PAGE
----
There probably should be more hypertext stories written and published (and made widely available) that are geared towards the elementary and high school level of reading. There is a very contemporary (though aging into classic) small library of hypertext available now and its appeal is mainly for the more creative and open-minded reader. Much of it is based on the good old marketing theory of ‘sex sells’. There is also the theory that hypertext must conform to the concept of alternate pathways and other structured ideas that seem to be as restrictive to the medium as any white paper page filled with inked text and bound to a bunch of others and packaged as a book. There is also the question of new material that might include some of the graphics’ appeal that the ‘classics’ just simply don’t offer. Just as Faulkner needs to be offered alongside Pychon, the original works in hypertext need to reflect the growth in the field on the production side. Few people who have played with Grand Theft Auto, Half Life, or the Sims will ever bother picking up Super Mario.
New Media literature also comes with a built-in obstacle to human nature even as it appeals to man’s curiosity and adventurous side; what I call the “getting in the wrong line at the supermarket” feeling. It is that unpleasant twinge that by making a choice, you’re making the wrong move. I personally love writing in the hypertext format and eagerly am trying to learn visual new media on my own, yet I must admit that I’m not all that nuts about either reading some of it for that reason, and often click out after a few ‘pages’ of floating, disappearing, and elusive text flashes by me. After centuries of being led through a narrative or poem, this concept of the reader creating the story is a hard sell to many who have become dependent upon the author to tell the story all by himself. I’ve done a quick survey of family and friends as to if they’ve ever pursued hypertext in their reading after college and unfortunately realized that most of them, having graduated in the early 90s, were not even exposed to it (and are getting anxiety attacks every time I force them to read it). But it would likely be a good idea for professors who have included new media literature in their curriculum to send out an email survey to those past students and simply ask them.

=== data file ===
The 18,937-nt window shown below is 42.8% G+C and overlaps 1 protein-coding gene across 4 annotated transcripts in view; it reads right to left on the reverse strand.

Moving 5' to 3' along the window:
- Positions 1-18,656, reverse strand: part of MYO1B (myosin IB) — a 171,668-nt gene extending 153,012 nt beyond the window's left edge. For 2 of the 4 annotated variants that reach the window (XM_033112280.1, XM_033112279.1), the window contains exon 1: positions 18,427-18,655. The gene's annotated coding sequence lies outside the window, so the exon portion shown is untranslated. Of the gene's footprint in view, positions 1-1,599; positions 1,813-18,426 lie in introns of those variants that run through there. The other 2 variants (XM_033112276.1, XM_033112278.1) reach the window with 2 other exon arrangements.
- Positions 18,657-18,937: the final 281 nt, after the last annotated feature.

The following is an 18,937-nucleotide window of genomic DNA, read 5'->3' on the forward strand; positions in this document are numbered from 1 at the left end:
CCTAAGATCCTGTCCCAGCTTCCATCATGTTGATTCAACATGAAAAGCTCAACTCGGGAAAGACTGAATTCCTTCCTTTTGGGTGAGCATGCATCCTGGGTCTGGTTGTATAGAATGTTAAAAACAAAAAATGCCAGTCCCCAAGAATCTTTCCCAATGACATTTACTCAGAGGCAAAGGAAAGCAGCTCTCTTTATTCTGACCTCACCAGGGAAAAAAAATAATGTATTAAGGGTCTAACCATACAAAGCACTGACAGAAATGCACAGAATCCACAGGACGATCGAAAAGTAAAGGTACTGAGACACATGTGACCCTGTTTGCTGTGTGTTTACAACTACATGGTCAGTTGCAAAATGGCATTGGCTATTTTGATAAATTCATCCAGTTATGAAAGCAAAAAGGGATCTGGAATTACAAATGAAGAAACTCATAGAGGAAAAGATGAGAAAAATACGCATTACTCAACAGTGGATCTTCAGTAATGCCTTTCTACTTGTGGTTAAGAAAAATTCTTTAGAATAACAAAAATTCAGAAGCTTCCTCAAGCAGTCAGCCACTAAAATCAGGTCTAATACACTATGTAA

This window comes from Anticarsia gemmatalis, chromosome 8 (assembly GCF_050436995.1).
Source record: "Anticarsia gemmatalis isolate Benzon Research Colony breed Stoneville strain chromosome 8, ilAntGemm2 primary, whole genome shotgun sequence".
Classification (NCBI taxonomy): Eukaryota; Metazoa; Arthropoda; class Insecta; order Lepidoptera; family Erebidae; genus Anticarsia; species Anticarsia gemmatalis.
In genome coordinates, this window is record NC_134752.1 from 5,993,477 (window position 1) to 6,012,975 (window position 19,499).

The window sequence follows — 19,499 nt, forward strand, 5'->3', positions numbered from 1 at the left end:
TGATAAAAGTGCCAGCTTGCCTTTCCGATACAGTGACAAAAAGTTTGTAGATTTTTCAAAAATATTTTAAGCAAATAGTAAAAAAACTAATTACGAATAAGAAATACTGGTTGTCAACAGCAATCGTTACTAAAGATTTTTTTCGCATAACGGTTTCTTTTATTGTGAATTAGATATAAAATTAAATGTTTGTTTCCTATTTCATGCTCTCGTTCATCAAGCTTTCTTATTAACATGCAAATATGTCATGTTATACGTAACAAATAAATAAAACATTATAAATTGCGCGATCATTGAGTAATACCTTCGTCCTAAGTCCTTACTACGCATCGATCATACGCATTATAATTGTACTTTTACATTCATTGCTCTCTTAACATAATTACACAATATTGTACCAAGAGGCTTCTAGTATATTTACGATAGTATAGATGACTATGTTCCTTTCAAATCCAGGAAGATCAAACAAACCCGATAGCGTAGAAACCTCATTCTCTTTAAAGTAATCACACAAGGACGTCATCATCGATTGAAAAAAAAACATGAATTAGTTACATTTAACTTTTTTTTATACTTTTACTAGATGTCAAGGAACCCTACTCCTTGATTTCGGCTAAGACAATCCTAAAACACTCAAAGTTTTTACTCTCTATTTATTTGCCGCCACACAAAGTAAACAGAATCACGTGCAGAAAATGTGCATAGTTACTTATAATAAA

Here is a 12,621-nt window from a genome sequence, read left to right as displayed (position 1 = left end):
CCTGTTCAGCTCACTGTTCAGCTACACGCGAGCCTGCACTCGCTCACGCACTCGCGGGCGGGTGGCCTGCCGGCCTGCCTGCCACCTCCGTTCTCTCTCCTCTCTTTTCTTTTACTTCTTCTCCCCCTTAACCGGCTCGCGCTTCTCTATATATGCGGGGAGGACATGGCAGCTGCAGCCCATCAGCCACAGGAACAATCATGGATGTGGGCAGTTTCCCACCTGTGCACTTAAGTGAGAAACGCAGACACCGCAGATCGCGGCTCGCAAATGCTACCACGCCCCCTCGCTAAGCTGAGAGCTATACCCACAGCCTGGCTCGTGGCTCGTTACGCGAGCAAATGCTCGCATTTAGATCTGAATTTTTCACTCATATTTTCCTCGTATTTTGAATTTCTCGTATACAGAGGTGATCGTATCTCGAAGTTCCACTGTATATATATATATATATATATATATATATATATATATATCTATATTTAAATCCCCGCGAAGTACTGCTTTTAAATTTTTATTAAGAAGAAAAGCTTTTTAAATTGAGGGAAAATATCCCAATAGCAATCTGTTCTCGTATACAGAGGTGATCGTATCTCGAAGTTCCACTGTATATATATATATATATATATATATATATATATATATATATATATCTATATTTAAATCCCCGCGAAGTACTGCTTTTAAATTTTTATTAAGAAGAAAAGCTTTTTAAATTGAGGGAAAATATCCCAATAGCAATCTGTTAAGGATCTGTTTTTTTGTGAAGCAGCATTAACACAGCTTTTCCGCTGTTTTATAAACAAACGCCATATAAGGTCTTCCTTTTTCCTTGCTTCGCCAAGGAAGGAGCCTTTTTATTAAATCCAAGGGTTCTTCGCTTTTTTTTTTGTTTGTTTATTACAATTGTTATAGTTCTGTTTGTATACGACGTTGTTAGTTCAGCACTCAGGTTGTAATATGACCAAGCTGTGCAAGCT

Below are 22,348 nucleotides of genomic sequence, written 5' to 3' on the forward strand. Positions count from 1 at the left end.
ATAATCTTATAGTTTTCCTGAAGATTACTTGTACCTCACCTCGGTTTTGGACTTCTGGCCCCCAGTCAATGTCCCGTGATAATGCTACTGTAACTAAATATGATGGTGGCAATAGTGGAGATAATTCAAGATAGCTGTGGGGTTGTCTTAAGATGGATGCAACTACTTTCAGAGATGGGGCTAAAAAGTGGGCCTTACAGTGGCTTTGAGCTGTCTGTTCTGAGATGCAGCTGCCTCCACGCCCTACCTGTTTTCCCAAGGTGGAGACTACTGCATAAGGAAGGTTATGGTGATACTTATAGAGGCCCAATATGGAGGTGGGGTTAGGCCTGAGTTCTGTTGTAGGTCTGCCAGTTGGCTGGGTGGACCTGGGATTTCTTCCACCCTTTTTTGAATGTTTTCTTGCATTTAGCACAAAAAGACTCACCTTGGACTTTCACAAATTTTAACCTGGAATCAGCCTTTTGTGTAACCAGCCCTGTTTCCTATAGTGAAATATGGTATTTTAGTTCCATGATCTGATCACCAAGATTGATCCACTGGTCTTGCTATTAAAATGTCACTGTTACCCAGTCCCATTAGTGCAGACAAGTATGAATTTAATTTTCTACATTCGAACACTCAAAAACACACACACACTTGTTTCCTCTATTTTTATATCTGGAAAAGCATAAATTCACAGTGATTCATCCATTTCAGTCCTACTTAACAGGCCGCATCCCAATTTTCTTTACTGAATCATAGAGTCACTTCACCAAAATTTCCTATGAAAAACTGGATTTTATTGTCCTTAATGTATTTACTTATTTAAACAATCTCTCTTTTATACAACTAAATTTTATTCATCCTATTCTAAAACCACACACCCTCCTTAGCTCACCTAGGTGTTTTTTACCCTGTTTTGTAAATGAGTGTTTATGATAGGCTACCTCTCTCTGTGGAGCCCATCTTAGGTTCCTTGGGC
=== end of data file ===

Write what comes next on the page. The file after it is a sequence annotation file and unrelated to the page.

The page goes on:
I suppose what I’m coming down to here is that while I have no voice as an academic to say what should or shouldn’t be available or how it should be presented in schools, I would as an advocate be a passionate supporter of this field of creativity and would more strongly support it as it shows promise of not being simply something passed through in lit class but available to the general public as an exciting and entertaining form of reading. The marketing to the public needs at least the same attention in order to create a basis for marketing to university structure.
(Added Note: Go ahead, get on amazon.com and see what’s available for hypertext reading, aside from ‘books’ on hypertext. A few of the oldies but goodies like Joyce and Falco, and they’re often listed as “out of print” (sic) and no longer available.)